I do not have any personal reason to study what I study. People ask me all the time, and really, I just find early modern German history interesting. That is it. Some might think this makes me more objective in my research; others probably think it makes me weird. Rodolphe Reuss, however, was Alsatian.
Rodolphe Reuss, one of the most important historians of early-modern Alsace, died in 1924. I ordered one of his books from the local library today, and instead of getting the one I wanted I got his basic Histoire d’Alsace. This may still be the standard work on Alsace. The first edition was published before World War One (the sixth edition was in 1912); later printings have continued at least through 1977, probably later. I happened to get one from 1934.
Reuss was very unhappy with the Franco-Prussian war. He cut off contact with German historians for at least some time. After the war he was the major figure in reorganizing and rebuilding the devastated library holdings, destroyed by German artillery. He was also extremely active in local Protestant circles.
Alsatian history today seems anachronistic. Germany and France are no longer going to war every generation or so hoping to get it back. The EU Parliament is in Strasbourg. It is doubly old-fashioned because many of Alsace’s first historians, many of them quite good, never got over the legalistic arguments over whether or not France really acquired it in the Treaty of Westphalia. Language borders, patois studies, and so forth contributed to arguments of who Alsace should belong to. With the decline of nationalism as a teleological endpoint to history, these sorts of studies vanish, in the sense that they are no longer used to prove one man’s point.
I became interested in a blog entry on him when, idling, I opened the book and saw the dedication. It obviously came with a new, postwar edition, because it was to his three sons. All three of them died in 1914-1915 fighting for France.
So what happens when history, the history we study, is important to us in our daily lives? I am not referring to what it would mean if my family came from Alsace. This is a case where a historian has made his whole life where he studies, including taking sides (France, although not to a propagandist level until after World War One) in a conflict over your homeland. He watches his scholarship and future scholarship burn in the flames of war, spends decades salvaging what can be salvaged, and then watching it happen again. The second time it happens, though, he’s more preoccupied with the deaths of his only sons to worry too much about the library.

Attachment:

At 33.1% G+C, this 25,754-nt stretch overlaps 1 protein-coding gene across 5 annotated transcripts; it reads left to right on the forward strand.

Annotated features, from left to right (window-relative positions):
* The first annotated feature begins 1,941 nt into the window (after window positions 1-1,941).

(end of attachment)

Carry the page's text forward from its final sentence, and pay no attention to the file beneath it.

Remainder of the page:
I could be wrong, but I wonder if that historical knowledge makes such a situation harder to take intellectually. The historian knows the background, he knows where all the propaganda is lying, and that when the propaganda is not lying it probably does not matter; he knows the propaganda from his side is lying too. He knows that this land has already changed hands many times, with new institutions and new foreign rulers, and yet he also knows that this time, too, probably will not be the last. I do not know what Reuss himself thought, though I might be able to figure it out since I have access to some of his papers.
I think, in these circumstances, we can forgive him beginning his chapter on World War One – the War of Deliverance – with the lines “two races, two civilizations, the one resolved to dominate the world at all costs, the other determined to sacrifice everything in order to save its own independence and the liberty of nations.” (Histoire d’Alsace, 29)